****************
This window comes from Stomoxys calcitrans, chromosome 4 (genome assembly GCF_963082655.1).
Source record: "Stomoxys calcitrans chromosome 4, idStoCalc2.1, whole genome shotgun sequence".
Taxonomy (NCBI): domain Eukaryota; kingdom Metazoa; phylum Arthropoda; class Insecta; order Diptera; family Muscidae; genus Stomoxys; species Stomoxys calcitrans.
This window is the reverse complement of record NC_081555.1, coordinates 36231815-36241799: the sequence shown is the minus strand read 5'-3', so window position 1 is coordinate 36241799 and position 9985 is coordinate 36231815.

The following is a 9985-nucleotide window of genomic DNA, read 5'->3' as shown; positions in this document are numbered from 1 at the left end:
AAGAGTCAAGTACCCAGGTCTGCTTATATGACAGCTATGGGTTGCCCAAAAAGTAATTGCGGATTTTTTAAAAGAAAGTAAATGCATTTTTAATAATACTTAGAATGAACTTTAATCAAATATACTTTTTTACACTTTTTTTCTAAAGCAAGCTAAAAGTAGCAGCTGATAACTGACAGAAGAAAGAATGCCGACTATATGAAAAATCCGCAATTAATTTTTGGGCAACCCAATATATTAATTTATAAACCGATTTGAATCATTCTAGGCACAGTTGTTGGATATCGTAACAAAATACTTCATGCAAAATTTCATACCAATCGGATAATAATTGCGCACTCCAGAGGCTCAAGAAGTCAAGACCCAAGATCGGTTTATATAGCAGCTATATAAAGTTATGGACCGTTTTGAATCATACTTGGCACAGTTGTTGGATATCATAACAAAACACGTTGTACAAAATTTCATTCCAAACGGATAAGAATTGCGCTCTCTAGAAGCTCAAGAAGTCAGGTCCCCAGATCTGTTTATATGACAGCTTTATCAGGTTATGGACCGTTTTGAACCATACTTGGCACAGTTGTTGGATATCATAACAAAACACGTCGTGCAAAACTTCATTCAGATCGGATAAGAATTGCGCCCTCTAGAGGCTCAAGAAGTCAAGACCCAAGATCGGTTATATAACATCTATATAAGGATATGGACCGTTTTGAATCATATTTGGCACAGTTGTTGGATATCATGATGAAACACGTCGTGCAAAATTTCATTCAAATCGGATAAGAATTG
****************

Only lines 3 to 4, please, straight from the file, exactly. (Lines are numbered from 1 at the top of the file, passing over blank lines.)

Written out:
Taxonomy (NCBI): domain Eukaryota; kingdom Metazoa; phylum Arthropoda; class Insecta; order Diptera; family Muscidae; genus Stomoxys; species Stomoxys calcitrans.
This window is the reverse complement of record NC_081555.1, coordinates 36231815-36241799: the sequence shown is the minus strand read 5'-3', so window position 1 is coordinate 36241799 and position 9985 is coordinate 36231815.